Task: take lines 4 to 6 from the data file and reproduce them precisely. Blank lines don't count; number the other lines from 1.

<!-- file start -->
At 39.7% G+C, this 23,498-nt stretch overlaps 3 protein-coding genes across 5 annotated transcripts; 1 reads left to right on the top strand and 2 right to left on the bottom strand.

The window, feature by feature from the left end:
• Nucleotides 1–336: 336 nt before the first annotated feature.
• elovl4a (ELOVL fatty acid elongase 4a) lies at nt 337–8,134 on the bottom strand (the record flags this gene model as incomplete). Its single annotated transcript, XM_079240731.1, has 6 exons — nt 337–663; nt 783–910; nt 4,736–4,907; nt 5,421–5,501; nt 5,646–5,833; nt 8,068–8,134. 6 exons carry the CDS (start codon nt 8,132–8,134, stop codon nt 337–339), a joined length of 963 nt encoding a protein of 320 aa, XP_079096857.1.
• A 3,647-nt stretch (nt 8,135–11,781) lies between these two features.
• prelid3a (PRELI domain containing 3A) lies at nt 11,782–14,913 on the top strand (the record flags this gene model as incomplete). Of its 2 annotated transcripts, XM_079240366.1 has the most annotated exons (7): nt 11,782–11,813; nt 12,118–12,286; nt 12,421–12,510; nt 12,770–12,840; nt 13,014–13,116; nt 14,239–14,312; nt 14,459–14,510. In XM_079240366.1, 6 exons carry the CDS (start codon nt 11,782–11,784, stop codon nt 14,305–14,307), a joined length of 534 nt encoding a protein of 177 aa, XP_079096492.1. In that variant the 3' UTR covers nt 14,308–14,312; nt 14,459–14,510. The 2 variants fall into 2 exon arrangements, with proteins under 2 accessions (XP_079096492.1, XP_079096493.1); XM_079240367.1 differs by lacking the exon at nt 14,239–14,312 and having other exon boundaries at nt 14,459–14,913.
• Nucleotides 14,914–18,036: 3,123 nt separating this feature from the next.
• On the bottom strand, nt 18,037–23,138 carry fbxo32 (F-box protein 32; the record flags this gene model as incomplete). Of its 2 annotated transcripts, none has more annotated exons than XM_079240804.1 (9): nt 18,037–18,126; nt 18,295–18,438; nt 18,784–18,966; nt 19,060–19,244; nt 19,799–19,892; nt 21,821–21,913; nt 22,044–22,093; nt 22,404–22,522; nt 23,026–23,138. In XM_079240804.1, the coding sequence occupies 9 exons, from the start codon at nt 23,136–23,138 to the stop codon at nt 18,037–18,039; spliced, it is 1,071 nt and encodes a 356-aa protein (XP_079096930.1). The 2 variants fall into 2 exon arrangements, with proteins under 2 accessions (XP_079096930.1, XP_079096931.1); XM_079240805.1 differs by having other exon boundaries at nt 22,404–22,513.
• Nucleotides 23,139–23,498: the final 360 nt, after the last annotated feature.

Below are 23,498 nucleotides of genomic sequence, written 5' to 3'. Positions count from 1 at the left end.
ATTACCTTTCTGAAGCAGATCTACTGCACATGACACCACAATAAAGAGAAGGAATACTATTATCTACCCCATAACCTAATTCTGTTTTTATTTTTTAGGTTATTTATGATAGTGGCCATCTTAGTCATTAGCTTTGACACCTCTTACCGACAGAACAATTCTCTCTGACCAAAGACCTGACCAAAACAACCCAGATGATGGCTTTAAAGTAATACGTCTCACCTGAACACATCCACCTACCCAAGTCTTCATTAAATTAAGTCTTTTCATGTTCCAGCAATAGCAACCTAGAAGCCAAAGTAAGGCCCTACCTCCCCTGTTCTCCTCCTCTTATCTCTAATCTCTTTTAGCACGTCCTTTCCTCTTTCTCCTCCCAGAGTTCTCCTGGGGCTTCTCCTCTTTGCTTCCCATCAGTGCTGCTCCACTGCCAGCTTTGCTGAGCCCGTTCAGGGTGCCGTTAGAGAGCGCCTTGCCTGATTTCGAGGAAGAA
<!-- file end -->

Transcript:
• elovl4a (ELOVL fatty acid elongase 4a) lies at nt 337–8,134 on the bottom strand (the record flags this gene model as incomplete). Its single annotated transcript, XM_079240731.1, has 6 exons — nt 337–663; nt 783–910; nt 4,736–4,907; nt 5,421–5,501; nt 5,646–5,833; nt 8,068–8,134. 6 exons carry the CDS (start codon nt 8,132–8,134, stop codon nt 337–339), a joined length of 963 nt encoding a protein of 320 aa, XP_079096857.1.
• A 3,647-nt stretch (nt 8,135–11,781) lies between these two features.
• prelid3a (PRELI domain containing 3A) lies at nt 11,782–14,913 on the top strand (the record flags this gene model as incomplete). Of its 2 annotated transcripts, XM_079240366.1 has the most annotated exons (7): nt 11,782–11,813; nt 12,118–12,286; nt 12,421–12,510; nt 12,770–12,840; nt 13,014–13,116; nt 14,239–14,312; nt 14,459–14,510. In XM_079240366.1, 6 exons carry the CDS (start codon nt 11,782–11,784, stop codon nt 14,305–14,307), a joined length of 534 nt encoding a protein of 177 aa, XP_079096492.1. In that variant the 3' UTR covers nt 14,308–14,312; nt 14,459–14,510. The 2 variants fall into 2 exon arrangements, with proteins under 2 accessions (XP_079096492.1, XP_079096493.1); XM_079240367.1 differs by lacking the exon at nt 14,239–14,312 and having other exon boundaries at nt 14,459–14,913.